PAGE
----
Ever since their popularisation on the second half of last century, whether or not to adopt multiple choice tests (MCTs) has been a heated debate amongst educators. In this post we will go over some of the pros and cons of using MCTs inside the classroom.
Large scale standardised tests (such as SAT or GMAT) rely heavily on automated multiple choice tests. In such exams, the often huge number of applicants makes it unfeasible to grade written assessments. In addition, standardised tests tend to evaluate broad areas of knowledge, favouring many questions that covers a wide range of topics over few questions that require deeper, multiple-steps reasoning. In this scenario, multiple choice tests have been widely deployed, since they can be automatically graded.
Inside the classroom, MCTs are also an important tool on a teacher’s tool belt. We previously wrote about how MCTs help teachers save time. SmartGrade is one app that makes grading and analysing MCTs a breeze. It uses your own smartphone’s camera to scan and instantly grade multiple choice answer sheets.
Automated exam analysis
There is no denying that a data-driven approach to teaching can yield amazing results. Educators are increasingly turning to analytics for optimising the learning experience inside the classroom.
There is incredibly rich information in multiple choice tests. For a single test, it is possible to automatically build a statistical picture of the whole classroom, depicting how the grades are distributed, as well as which specific topics should be further developed with the students. For example, SmartGrade immediately builds up an actionable set of analytics for a MCT:
Track individual student progress
Automated grading implies time saving, which enables shorter and more frequent tests to be applied. This adds an incredibly valuable dimension to learning analytics: time. Across multiple exams, it is possible to exactly track progress of each student in your classroom.
Following individual progress adds visibility to students who need closer support. Not only that, it also enables electing well performing students to provide support to other students. There are incredible classroom dynamics that can be drawn from such interactions, such as peer learning.
Practice for standardised tests
It is an undeniable fact that at some point our students will take standardised tests. Developing familiarity with multiple choice tests in a friendly and controlled environment can be extremely valuable.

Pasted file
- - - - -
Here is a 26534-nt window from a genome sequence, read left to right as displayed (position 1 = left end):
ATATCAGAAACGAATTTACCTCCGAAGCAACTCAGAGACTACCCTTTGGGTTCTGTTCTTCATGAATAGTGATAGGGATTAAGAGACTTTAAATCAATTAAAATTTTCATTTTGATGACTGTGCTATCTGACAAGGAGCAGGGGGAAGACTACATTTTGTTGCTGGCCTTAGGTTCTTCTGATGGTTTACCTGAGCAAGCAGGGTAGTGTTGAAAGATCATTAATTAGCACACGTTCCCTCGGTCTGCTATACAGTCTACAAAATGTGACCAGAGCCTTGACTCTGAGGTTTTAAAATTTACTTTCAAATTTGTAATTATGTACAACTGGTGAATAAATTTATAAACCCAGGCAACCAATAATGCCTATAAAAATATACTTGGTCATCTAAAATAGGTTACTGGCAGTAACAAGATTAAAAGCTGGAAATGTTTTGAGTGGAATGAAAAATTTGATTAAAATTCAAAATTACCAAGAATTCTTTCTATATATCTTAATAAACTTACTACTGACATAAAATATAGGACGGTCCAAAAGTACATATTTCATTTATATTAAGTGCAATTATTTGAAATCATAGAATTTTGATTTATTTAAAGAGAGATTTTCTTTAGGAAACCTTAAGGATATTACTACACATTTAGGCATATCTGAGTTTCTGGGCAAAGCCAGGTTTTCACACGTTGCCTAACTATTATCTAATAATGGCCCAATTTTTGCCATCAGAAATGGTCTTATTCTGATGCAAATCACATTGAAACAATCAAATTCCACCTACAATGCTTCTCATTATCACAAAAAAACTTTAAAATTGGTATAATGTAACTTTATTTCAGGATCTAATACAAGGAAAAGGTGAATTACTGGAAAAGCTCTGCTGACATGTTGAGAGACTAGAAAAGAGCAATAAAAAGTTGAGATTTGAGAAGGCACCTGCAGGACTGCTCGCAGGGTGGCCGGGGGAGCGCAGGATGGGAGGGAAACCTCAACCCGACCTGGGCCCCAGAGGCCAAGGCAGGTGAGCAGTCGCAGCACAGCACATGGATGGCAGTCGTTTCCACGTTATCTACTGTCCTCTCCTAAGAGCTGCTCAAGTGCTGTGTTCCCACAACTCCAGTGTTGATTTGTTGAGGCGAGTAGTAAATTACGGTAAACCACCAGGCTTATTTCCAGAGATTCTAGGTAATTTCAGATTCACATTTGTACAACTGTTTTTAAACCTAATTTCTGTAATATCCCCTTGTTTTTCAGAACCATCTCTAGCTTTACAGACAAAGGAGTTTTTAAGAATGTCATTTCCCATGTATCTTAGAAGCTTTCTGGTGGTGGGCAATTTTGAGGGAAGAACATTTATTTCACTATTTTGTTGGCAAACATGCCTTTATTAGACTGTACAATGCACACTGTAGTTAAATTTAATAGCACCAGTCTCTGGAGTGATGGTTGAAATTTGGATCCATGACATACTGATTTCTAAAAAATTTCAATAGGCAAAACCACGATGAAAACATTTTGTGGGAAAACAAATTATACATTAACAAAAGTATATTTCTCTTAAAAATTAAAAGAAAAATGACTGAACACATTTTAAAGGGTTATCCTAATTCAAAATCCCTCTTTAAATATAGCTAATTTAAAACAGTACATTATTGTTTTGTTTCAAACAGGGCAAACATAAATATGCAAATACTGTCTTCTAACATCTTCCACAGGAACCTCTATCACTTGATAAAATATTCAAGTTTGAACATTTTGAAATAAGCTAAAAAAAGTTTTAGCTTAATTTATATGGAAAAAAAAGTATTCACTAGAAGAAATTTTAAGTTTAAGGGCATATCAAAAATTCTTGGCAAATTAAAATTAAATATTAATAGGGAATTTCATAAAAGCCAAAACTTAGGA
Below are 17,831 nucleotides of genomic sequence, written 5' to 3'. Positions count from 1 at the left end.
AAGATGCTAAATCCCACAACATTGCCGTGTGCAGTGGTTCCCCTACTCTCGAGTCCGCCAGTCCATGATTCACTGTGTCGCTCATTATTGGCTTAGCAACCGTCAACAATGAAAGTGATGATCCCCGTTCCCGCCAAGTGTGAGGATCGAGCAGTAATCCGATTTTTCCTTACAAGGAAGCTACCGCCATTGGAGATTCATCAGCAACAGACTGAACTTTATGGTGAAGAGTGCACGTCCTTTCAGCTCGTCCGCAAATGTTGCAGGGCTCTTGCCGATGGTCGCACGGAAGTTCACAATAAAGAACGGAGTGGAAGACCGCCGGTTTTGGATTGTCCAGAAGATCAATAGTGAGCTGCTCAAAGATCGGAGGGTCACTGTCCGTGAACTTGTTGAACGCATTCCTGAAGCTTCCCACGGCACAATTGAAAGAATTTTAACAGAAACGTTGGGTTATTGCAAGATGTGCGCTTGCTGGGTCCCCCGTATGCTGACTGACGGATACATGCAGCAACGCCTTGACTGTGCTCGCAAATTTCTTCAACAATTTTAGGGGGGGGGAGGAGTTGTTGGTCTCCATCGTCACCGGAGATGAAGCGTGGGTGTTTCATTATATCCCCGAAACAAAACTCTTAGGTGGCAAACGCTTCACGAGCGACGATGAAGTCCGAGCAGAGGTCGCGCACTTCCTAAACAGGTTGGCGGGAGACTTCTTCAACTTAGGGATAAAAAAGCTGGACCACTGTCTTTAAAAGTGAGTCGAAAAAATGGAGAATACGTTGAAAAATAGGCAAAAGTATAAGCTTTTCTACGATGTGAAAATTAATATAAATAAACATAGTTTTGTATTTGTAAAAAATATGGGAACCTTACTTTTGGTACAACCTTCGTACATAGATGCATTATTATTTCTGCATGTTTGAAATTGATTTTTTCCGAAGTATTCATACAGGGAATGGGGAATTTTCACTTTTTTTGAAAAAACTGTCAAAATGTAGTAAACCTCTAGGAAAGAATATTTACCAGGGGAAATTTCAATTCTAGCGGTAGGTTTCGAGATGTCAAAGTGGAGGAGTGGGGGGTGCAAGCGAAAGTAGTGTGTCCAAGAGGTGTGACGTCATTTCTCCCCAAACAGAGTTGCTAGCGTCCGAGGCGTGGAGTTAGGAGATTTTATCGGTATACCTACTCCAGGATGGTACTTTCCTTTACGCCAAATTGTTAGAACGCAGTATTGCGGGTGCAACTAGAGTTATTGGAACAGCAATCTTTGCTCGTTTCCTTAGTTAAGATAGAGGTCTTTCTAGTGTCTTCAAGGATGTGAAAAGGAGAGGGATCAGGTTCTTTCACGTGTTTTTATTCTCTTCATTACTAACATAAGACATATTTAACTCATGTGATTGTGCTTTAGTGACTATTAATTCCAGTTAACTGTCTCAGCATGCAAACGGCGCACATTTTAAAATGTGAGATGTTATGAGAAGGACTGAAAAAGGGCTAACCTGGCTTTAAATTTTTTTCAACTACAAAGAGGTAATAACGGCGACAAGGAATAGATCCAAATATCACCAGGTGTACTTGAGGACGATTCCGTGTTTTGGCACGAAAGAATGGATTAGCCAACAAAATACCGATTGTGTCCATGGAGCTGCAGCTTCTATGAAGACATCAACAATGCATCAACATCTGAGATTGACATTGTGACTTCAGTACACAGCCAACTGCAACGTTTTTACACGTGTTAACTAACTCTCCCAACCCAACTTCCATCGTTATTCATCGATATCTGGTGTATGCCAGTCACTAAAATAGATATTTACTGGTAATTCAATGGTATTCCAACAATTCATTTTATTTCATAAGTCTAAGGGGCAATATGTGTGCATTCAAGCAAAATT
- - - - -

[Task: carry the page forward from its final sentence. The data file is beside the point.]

MCTs don’t capture the nuances of the student’s reasoning
Reducing complex thought process to a singular mark on an answer sheet implies loss of information about the knowledge being tested. There is no way around that. This is one of the biggest arguments against the blind use of MCTs everywhere, and it is a point worth being made.
On the other hand, multiple choice tests allow for a larger number of questions to be presented in a single assessment. This trade-off between depth and breadth is one that educators often have to consider.
Writing good multiple choice questions (MCQ) is not trivial. Weakly constructed questions contribute to the image that MCTs don’t work well. There is abundant resource (both online and offline) on how to construct good MCQs. Mastering the creation of good multiple choice questions is paramount to making a good assessment instrument for your students.
Requires special machines for grading
It used to be true that automatically grading multiple choice tests requires expensive, special purpose machines, such as the Scantron. This is no longer a correct assumption.
Apps like SmartGrade turn your own smartphone (both iOS, Android devices) into an answer sheet scanner. Teachers use SmartGrade to grade multiple choice exams for a whole classroom in just a few minutes. On top of that, SmartGrade automatically generates reports with actionable exam statistics, such as the percentage of correct answers for each question.
When to use MCTs
There is a lot of debate around the use of multiple choice tests as an assessment instrument inside the classroom. There are many pros and cons for doing so, and, as it often happens in education, there is no single silver bullet for teaching.
MCTs are an important tool and can provide rich and actionable data in an automated way. It can help teachers save time and easily identify topics that need further discussion in the classroom.